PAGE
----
Offense, and defense all in one! With a VERY short cooldown. I have no qualms about using this very often. I use this four primary ways:
1. Pushing mechanism. Because of the short cooldown, you can clear a wave of minions pretty much instantly with it. Just run into them, throw it up, let them all whack you once or twice and then BOOM. Bye-bye minions.
2. Defense. What is great about this is the HUGE area of effect. When I am running away from someone and I'm not sure I'll make it, just throw this up with one end of the circle that you're about to walk in to, and you have a nice ling stretch of 20% reduced damage to run through; hopefully it'll help keep you alive long enough to get to some help. Also, it detonates on your death, so if you die in it then at least you took some of the enemy's health with you.
3. Offensively. Same as defensively, just backwards. Someone running away from you and your sappling on cooldown? Throw this up with as much range for them to run through and instantly detonate it. It does 100-200 damage, so it will cause a big enough burst to get a low enemy down.
4. The Standard Way. Use it to block initial damage of a team fight and throw it back in their face. If enemies stay in it for a long time and you find yourself getting low on mana, throw up a clarity to keep it up for even longer and detonate it for massive damage.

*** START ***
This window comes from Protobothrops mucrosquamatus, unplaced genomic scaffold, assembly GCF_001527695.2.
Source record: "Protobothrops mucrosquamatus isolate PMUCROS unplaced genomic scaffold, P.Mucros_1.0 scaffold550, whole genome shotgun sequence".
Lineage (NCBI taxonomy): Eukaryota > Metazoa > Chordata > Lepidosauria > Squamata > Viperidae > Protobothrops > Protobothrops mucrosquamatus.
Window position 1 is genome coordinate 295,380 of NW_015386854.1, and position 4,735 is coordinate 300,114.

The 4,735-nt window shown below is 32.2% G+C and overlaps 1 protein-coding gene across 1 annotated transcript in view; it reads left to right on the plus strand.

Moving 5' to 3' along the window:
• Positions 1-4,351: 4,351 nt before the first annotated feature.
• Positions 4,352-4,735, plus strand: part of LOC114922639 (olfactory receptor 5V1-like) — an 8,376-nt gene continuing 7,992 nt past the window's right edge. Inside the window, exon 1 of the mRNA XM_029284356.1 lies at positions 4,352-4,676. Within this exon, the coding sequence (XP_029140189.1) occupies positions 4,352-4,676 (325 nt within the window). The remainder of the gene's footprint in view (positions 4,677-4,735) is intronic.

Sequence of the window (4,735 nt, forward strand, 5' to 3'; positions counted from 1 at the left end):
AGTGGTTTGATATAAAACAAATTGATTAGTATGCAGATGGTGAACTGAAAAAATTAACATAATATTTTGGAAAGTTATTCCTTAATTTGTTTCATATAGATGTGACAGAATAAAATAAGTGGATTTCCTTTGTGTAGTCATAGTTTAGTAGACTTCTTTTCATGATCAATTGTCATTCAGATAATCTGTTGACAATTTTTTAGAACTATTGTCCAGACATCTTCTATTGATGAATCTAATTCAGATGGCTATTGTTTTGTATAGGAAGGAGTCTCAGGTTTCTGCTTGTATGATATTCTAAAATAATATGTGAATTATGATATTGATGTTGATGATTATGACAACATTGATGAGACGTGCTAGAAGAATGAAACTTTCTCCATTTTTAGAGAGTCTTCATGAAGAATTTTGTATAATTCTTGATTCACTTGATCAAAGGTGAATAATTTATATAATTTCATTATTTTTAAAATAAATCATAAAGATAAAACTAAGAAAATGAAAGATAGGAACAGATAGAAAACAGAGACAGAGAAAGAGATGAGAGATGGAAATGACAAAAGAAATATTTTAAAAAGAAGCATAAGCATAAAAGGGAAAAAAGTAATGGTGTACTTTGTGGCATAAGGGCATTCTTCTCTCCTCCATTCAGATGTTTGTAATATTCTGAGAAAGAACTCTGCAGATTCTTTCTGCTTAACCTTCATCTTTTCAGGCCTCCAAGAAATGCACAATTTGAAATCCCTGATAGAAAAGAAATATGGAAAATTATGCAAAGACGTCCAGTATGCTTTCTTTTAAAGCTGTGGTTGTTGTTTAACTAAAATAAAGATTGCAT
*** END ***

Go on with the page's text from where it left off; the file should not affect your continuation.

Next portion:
I take Exhaust and Clarity for a few reasons. The first is that both synergize extremely well with your ultimate: clarity will allow you to keep it up longer and exhaust will keep the opponent within its bounds once they start to get low. It is important that you do not exhaust while they are just wailing on you to try and burn through the first part of your health: this will minimize how much damage is absorbed. Rather, you want to use it as an opponent is retreating or if another teammate is starting to get low.
Exhaust is also helpful because you will be able to A. Take the edge off an initial burst and B. Prevent enemies from running away while Twisted Advance/Sapling toss are on cooldown. The only time when I would not take exhaust is when I KNEW that I would not be the primary tank (ie that I would be building AP) for the group, and that I would be in mid lane. At this juncture, I have found the Promote is a profoundly helpful tool at early levels to help put the game in your favor: an (essentially) superminion against the oppossing teams' lvl 1-6 midder substantially interupts their ability to farm minions, as well as makes for an excellt meat shield while pushing. As I mentioned, with the mastery build that I have Maokai is viable pushing champion, and thus an extra-thick-minion-meat shield when you aren't building tanky is always helpful.